Boost Your Bench Press in 6 Weeks

Judging a man by his bench press is the worst cliché in fitness. Unfortunately, it’s not going away. No matter how many creative, new, and so-called “functional” exercises come out, nothing seems to supplant the bench as the lift guys want to be the best at. In six weeks, we can help you hit higher benchmarks (forgive the pun) and put up more weight than you’ve ever been able to before, so that the next time someone asks you how much you bench, you won’t have to lie—unless you want to spare their feelings.

SEE ALSO: 8 Tips for a Better, Stronger Bench Press

DIRECTIONS

Complete Days I and II on back-to-back days, rest a day,then do III and IV in the same fashion.

Exercises marked “A” and “B” are supersets: Complete one set for A, then immediately do a set for B before resting.

See the table below for instructions on how to progress your bench press each week depending on your goal—225 pounds or 315 pounds. If your max lies somewhere in between, below, or beyond these numbers, follow the table but use approximate percentages of your goal max to guide you. For the sets of 1, start at around 90% of the max you want to hit and gradually increase it by 1–3% weekly in accordance with the table. For the back-off sets of 5, 4, and 3 reps, start with 80% of your goal max and progress similarly. You’ll have to estimate the best loads based on how you’re feeling, but try to follow the model here as closely as you can.

HOW IT WORKS

For most guys, the bench press stalls somewhere between 225 and 315 pounds. Doing the typical pyramid sets of 12, 10, 8, and 6 reps, as many do, isn’t going to unstick it. That rep scheme may be for building mass, but to add plates you need to practice lifting heavy for 1 rep only—this is how you prepare your body for the stress of a max lift. And while your goal may be to just get your bench press going again, our program works the whole body. The more muscle you work, the bigger you’ll get overall; and a bigger, stronger body—from head to toe—will lead to a more beastly bench press.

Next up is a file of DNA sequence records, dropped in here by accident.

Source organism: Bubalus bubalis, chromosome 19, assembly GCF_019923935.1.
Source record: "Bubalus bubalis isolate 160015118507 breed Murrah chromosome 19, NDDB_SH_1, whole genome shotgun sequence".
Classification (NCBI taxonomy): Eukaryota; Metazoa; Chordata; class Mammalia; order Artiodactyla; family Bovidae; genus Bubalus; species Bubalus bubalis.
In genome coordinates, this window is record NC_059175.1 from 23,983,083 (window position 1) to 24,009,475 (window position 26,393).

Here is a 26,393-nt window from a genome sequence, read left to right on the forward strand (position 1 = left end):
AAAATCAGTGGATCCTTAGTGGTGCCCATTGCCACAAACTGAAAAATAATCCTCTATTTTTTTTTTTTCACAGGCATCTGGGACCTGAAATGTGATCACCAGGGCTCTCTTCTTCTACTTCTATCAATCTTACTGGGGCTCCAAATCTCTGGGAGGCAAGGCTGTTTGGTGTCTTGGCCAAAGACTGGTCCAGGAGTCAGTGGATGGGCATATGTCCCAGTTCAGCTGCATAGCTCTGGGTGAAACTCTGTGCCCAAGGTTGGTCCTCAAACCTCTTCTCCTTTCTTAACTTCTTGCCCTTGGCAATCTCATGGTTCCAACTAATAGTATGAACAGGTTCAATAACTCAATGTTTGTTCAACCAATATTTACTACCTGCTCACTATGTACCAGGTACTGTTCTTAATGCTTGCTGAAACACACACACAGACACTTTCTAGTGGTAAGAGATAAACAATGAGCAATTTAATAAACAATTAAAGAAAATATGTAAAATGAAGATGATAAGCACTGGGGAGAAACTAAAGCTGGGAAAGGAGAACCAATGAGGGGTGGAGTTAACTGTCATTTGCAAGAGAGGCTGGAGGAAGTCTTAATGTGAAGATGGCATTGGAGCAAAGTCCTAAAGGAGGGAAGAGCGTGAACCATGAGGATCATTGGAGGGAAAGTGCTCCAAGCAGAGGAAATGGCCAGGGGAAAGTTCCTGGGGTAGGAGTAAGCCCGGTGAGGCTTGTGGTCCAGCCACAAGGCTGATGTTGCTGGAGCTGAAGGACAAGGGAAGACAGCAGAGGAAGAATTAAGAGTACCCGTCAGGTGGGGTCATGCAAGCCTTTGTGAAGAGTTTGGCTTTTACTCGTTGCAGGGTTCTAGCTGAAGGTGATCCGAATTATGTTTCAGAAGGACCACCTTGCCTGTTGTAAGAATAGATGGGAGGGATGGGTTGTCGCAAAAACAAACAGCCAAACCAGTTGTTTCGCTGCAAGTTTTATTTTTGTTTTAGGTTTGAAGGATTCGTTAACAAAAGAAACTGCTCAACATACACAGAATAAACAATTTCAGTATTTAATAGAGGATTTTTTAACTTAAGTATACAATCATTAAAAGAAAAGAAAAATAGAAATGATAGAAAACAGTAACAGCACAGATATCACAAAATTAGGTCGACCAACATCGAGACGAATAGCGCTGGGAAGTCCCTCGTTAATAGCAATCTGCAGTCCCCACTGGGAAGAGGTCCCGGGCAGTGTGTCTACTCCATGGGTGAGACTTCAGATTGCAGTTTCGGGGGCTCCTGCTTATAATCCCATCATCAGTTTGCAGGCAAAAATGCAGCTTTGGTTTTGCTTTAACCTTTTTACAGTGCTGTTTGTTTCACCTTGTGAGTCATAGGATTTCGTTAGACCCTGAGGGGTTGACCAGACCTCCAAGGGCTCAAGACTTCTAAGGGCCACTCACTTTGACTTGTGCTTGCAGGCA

Steve Pulcinella is a former professional strongman and the owner of Iron Sport Gym in Glenolden, PA.

SEE ALSO: Avoid the 10 Worst Bench Press Mistakes

BENCH PROGRESSION

If your goal is 225 lbs:
Week 1: 5×1 with 200 lbs; 3×5 with 180 lbs
Week 2: 6×1 with 205 lbs; 3×5 with 190 lbs
Week 3: 7×1 with 210 lbs; 3×4 with 195 lbs
Week 4: 8×1 with 215 lbs; 3×3 with 200 lbs
Week 5: 3×2 with 215 lbs
Week 6: Work up to 225×1

If your goal is 315 lbs:
Week 1: 5×1 with 285 lbs; 3×5 with 255 lbs
Week 2: 6×1 with 290 lbs; 3×5 with 260 lbs
Week 3: 7×1 with 295 lbs; 3×4 with 270 lbs
Week 4: 8×1 with 300 lbs; 3×3 with 285 lbs
Week 5: 3×2 with 305 lbs
Week 6: Work up to 315×1 

NOTE: 5×1, for example, means five sets of 1 rep. Perform all the sets of single reps and then do the back-off sets of 3–5 reps. All weights are in pounds. Rest as needed after each set.

SEE ALSO: Bench Press Variations for More Mass

THE PERFECT BENCH PRESS

A Six-Point Plan for Form That Breaks Records

To lift the heaviest possible weights, you need to perform the bench press in a way that gives you the best mechanical advantage. Master the setup described in these steps and you’ll add a second or third plate to the bar in six weeks or less.

  1. Lie on the bench so your eyes are directly under the bar.
  2. Grasp the bar just outside shoulder width.
  3. Arch your back hard so that your lower back is completely off the bench. Your shoulder blades should be pulled together.
  4. Squeeze the bar tightly and pull it out of the rack (if you have a spotter—and you should when the weight gets very heavy—have him help you get the bar into position).
  5. Take a deep breath and lower the bar to your sternum (in line with the bottom edge of your pecs), tucking your elbows in at about 45 degrees to your sides. 6. When the bar touches your body, drive your feet hard into the floor and press it back up. Exhale at the end of the rep.

NOTE: Keep your grip, core, glutes, and legs tight; do not allow your feet to move; and when you bring the bar to your chest, don’t let the arch in your back collapse.

Photography by James Michfelder & Therese Sommerseth



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